Marie-Anne de Bavière, Dauphine de France
Maria-Anna Christine Victoria born on 28 November 1660, the future mother of Spain’s first Bourbon king, was the oldest daughter of Ferdinand Maria, Elector of Bavaria, and his wife Princesse Henriette-Adélaïde de Savoie, granddaughter of Henri IV de France.
Born in the Bavarian capital Munich, Marie-Anne was given an education to prepare for a future role as Queen. Aged only eight, around the time girls began their education to become fine ladies, she was engaged to Louis de France, the heir of Louis XIV. Her mother paid great attention to the practical parts of her education. Along with her native language German, she also learned French, Italian and Latin. The princesse was educated in matters of literature, art and music as well. She could play the harp and harpsichord quite perfectly, draw and write poems, dance gracefully and sing.
Louis XIV was rather interested in the progresses the princesse made and sent frequent embassies to report back to him. What he heard was quite pleasing. Marie-Anne grew up well-educated and became an intelligent, virtuous girl. Always willed to please and help… but there was a bit of a problem. She did not have the beautiful features of her mother and grandmother Christine. In fact, she was considered to be rather ugly. All portraits that had been sent to France were painted not according to the truth, but portrayed her with flattering features.
While Marie-Anne dreamed of a bright future as Dauphine, her soon-to-be father-in-law inquired whether his son would mind to marry an ugly girl. The Dauphin, being not much of a looker himself, said he does not care much about it, as long as the girl was somewhat smart.
Thus the marriage negotiations went ahead. There was, of course, a political motive behind this marriage. For Louis XIV it meant Bavaria would side with him against the Holy Roman Emperor. For Marie-Anne’s family it meant an elevation of importance and rank. Especially Marie-Anne’s mother was delighted at the thought of seeing her grandchildren grow up at such a promising court, with the possibility of becoming kings and queens. Unfortunately, Henriette-Adélaïde de Savoie died before she even saw her daughter married.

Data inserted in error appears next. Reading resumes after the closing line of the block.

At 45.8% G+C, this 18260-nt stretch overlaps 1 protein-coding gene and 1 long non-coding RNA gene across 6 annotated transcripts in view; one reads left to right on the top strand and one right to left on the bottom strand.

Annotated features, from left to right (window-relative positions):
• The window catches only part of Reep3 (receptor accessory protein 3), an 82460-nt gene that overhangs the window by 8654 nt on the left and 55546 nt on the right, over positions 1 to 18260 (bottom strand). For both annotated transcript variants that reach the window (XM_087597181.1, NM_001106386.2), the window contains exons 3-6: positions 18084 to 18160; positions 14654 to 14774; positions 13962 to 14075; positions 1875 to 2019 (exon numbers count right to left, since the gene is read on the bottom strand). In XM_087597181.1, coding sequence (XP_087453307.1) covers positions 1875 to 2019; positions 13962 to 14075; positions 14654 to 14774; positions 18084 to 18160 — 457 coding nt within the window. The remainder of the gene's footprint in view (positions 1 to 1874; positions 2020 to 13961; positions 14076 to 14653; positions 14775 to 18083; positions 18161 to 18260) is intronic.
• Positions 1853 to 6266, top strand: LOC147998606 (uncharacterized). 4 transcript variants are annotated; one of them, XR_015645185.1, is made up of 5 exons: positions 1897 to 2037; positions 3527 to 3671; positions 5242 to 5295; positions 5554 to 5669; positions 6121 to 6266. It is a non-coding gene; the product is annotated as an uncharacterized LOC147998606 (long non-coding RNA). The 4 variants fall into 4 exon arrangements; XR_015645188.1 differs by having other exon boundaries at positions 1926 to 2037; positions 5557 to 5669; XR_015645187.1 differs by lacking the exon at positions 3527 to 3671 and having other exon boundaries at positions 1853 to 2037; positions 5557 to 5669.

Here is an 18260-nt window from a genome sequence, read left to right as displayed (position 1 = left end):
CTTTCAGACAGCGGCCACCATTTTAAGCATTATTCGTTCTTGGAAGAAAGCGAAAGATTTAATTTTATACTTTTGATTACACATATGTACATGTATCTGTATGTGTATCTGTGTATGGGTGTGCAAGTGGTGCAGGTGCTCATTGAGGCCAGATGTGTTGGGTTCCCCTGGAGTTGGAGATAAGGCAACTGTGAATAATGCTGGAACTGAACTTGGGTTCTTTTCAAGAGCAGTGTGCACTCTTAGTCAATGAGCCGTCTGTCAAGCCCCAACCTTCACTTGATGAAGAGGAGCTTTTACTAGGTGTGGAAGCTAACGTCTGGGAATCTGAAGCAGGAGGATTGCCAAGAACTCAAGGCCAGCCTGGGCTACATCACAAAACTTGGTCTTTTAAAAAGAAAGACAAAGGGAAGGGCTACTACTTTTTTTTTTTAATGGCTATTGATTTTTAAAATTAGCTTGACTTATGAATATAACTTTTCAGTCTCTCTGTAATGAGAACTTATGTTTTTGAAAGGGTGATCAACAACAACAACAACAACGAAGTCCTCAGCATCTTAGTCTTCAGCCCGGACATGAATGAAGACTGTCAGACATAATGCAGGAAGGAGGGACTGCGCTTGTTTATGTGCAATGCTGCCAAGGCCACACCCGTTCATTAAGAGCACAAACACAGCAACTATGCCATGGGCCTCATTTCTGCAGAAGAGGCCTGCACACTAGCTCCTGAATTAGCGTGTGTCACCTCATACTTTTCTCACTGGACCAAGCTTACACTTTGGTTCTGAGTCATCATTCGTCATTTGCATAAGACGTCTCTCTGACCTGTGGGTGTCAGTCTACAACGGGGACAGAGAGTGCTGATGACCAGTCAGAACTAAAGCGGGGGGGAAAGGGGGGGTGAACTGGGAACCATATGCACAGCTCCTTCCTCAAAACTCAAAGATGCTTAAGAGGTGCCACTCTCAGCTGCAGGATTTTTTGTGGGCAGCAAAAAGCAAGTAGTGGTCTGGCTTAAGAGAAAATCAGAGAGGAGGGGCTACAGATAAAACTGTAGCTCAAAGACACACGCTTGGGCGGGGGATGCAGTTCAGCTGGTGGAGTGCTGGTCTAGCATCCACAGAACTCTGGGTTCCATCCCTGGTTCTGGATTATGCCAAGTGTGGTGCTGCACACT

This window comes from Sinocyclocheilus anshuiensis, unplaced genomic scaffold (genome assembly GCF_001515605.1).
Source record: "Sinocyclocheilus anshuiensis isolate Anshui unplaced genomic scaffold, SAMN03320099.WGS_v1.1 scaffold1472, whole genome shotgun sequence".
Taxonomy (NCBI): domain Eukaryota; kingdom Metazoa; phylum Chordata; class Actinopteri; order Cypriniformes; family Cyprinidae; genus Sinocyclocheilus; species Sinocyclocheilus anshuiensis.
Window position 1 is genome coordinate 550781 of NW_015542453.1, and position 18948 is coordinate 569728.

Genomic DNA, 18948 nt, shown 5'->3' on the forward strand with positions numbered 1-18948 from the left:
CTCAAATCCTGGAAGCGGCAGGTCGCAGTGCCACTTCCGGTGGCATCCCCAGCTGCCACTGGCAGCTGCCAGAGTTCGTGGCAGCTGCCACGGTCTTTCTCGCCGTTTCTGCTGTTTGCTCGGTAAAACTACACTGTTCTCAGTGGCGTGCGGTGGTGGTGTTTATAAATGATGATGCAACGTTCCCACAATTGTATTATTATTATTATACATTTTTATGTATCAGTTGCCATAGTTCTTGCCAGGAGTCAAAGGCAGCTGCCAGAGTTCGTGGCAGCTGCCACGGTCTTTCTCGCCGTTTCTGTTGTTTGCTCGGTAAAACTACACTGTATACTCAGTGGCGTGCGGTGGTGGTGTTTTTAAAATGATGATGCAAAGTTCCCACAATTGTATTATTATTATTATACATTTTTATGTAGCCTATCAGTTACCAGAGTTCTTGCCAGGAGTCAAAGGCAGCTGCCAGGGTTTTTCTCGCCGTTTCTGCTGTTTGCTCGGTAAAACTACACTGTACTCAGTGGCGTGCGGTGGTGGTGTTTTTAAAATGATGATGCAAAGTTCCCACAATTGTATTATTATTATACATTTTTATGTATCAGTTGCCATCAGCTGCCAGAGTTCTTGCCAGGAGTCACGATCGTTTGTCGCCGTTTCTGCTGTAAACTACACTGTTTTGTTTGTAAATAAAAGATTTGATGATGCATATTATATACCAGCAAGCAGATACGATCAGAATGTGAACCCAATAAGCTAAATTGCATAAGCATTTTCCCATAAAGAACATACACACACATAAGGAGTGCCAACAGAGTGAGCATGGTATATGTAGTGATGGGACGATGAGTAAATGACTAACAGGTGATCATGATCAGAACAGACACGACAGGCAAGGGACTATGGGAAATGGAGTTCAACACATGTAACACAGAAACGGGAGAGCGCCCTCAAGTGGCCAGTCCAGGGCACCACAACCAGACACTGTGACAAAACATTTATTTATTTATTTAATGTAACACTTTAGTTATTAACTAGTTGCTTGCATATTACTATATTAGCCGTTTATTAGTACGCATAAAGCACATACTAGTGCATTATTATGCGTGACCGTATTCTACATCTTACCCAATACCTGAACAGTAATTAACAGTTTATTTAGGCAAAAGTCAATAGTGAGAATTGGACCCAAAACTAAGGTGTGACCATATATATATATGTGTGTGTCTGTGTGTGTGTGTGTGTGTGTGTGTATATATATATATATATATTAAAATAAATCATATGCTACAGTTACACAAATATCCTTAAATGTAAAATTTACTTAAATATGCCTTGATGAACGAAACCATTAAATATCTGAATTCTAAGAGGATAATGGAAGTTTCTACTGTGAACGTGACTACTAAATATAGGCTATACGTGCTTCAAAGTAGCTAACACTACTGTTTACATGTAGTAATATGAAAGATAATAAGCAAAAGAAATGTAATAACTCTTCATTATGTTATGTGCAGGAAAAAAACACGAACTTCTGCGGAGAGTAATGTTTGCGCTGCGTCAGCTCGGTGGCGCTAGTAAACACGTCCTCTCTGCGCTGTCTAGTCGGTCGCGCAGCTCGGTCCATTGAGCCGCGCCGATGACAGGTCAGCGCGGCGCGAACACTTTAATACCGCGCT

On January 16 in 1680, it was finally time to seal the deal. The Duc de Croque, with instructions from Louis XIV, formally asked for the hand of Marie-Anne on behalf of the Dauphin. Marie-Anne, and her father, accepted happily. At this point the marriage contract was actually already signed for two weeks. Marie-Anne was married to the Dauphin by proxy shortly after, at the end of January, but did not actually see her husband before the beginning of March.
Marie-Anne left her native-lands for France and met her already-husband on 7 March 1680 in Châlons-sur-Marne. With her entrance into France, she became Madame la Dauphine, the second most important woman of France. Although the new Dauphine had anticipated becoming just that, it soon turned out that she was not really made for the job.
As always, when a new face appeared at court, as he had done with Liselotte von der Pfalz too, Louis XIV showed himself from his most charming side. The fact that the Dauphine spoke fluent French, although with a strong accent, was rather pleasing to him and the court gossiped about what happened at Strasbourg. As the local authorities greeted the Dauphine in German, she amused everyone by saying “Messieurs, parlez-moi français!” Court and King considered it to be a good sign. A sign that meant this German girl would make a marvellous Dauphine and a mother-like Queen. The Sun King was quite charmed and the court agreed that if one pays not too much attention to the face, the Dauphine can be pleasant company. Even Liselotte, thinking herself to be rather ugly, could not resist to describe the Dauphine as horribly ugly in one of her letters.
Louis XIV even teased “If she has wit, I shall rally her about her plain looks” before meeting her for the first time. Her husband found her, at least, pleasant enough to perform his duties. King and Dauphin tried their best to make the new German at court feel comfortable and welcome, but like the old German at court, her Wittelsbach-relation the Duchesse d’Orléans, Marie-Anne did not really feel comfortable. She had been educated and prepared for the role, but once in France, everything felt alien to her.
Marie-Anne was intelligent, but lacked the very important wit and quick tongue necessary to survive the court of the Sun King. She did not understand the French humour, the way of teasing and mocking, which Madame de Montespan perfected and made fashion. She was charming… but a bit boring to most. Her husband felt the same. He tried to please her, get her to engage, to participate in court-life, to find joy in her representative activities. All in vain. The Dauphin gave up and turned towards more interesting company.